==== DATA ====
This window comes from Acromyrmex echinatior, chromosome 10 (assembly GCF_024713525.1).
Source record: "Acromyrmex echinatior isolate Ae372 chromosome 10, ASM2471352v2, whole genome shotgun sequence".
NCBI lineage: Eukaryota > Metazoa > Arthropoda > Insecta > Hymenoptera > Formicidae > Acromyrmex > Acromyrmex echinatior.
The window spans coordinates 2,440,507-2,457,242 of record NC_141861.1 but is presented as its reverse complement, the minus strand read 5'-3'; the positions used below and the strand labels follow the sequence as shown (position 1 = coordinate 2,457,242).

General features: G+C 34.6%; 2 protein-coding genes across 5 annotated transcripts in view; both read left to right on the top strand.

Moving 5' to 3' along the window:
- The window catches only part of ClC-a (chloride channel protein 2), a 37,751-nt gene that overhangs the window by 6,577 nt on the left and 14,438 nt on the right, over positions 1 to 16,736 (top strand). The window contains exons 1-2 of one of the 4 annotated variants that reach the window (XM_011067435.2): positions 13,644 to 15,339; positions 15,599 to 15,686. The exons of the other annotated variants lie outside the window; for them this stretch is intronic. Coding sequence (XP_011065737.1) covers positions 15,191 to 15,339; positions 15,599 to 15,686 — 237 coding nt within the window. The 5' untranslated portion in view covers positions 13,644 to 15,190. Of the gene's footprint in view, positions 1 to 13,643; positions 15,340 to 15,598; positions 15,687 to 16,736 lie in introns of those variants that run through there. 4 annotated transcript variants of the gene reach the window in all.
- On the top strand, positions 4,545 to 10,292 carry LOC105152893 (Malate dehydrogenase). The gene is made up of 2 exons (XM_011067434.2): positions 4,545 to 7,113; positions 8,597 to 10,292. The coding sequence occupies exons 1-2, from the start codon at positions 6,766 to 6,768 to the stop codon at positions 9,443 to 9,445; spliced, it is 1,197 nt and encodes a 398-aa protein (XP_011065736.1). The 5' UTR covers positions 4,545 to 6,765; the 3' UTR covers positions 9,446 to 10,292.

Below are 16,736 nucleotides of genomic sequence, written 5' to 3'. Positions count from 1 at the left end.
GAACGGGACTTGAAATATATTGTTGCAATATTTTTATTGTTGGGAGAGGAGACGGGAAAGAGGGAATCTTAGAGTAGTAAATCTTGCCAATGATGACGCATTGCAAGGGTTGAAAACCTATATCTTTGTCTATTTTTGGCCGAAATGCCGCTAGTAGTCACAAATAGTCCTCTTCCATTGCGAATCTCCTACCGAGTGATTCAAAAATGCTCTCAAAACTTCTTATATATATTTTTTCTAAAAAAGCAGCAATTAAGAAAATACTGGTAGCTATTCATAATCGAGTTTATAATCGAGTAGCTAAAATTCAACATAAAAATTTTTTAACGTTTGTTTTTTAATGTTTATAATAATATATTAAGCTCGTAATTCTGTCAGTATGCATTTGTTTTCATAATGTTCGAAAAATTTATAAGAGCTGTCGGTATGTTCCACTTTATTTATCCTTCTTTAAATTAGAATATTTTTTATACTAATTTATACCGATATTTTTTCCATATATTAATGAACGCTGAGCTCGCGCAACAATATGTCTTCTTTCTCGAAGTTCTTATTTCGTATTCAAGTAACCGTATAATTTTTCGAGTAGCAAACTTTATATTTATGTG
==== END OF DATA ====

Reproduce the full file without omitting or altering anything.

This window comes from Acromyrmex echinatior, chromosome 10 (assembly GCF_024713525.1).
Source record: "Acromyrmex echinatior isolate Ae372 chromosome 10, ASM2471352v2, whole genome shotgun sequence".
NCBI lineage: Eukaryota > Metazoa > Arthropoda > Insecta > Hymenoptera > Formicidae > Acromyrmex > Acromyrmex echinatior.
The window spans coordinates 2,440,507-2,457,242 of record NC_141861.1 but is presented as its reverse complement, the minus strand read 5'-3'; the positions used below and the strand labels follow the sequence as shown (position 1 = coordinate 2,457,242).

General features: G+C 34.6%; 2 protein-coding genes across 5 annotated transcripts in view; both read left to right on the top strand.

Moving 5' to 3' along the window:
- The window catches only part of ClC-a (chloride channel protein 2), a 37,751-nt gene that overhangs the window by 6,577 nt on the left and 14,438 nt on the right, over positions 1 to 16,736 (top strand). The window contains exons 1-2 of one of the 4 annotated variants that reach the window (XM_011067435.2): positions 13,644 to 15,339; positions 15,599 to 15,686. The exons of the other annotated variants lie outside the window; for them this stretch is intronic. Coding sequence (XP_011065737.1) covers positions 15,191 to 15,339; positions 15,599 to 15,686 — 237 coding nt within the window. The 5' untranslated portion in view covers positions 13,644 to 15,190. Of the gene's footprint in view, positions 1 to 13,643; positions 15,340 to 15,598; positions 15,687 to 16,736 lie in introns of those variants that run through there. 4 annotated transcript variants of the gene reach the window in all.
- On the top strand, positions 4,545 to 10,292 carry LOC105152893 (Malate dehydrogenase). The gene is made up of 2 exons (XM_011067434.2): positions 4,545 to 7,113; positions 8,597 to 10,292. The coding sequence occupies exons 1-2, from the start codon at positions 6,766 to 6,768 to the stop codon at positions 9,443 to 9,445; spliced, it is 1,197 nt and encodes a 398-aa protein (XP_011065736.1). The 5' UTR covers positions 4,545 to 6,765; the 3' UTR covers positions 9,446 to 10,292.

Below are 16,736 nucleotides of genomic sequence, written 5' to 3'. Positions count from 1 at the left end.
GAACGGGACTTGAAATATATTGTTGCAATATTTTTATTGTTGGGAGAGGAGACGGGAAAGAGGGAATCTTAGAGTAGTAAATCTTGCCAATGATGACGCATTGCAAGGGTTGAAAACCTATATCTTTGTCTATTTTTGGCCGAAATGCCGCTAGTAGTCACAAATAGTCCTCTTCCATTGCGAATCTCCTACCGAGTGATTCAAAAATGCTCTCAAAACTTCTTATATATATTTTTTCTAAAAAAGCAGCAATTAAGAAAATACTGGTAGCTATTCATAATCGAGTTTATAATCGAGTAGCTAAAATTCAACATAAAAATTTTTTAACGTTTGTTTTTTAATGTTTATAATAATATATTAAGCTCGTAATTCTGTCAGTATGCATTTGTTTTCATAATGTTCGAAAAATTTATAAGAGCTGTCGGTATGTTCCACTTTATTTATCCTTCTTTAAATTAGAATATTTTTTATACTAATTTATACCGATATTTTTTCCATATATTAATGAACGCTGAGCTCGCGCAACAATATGTCTTCTTTCTCGAAGTTCTTATTTCGTATTCAAGTAACCGTATAATTTTTCGAGTAGCAAACTTTATATTTATGTG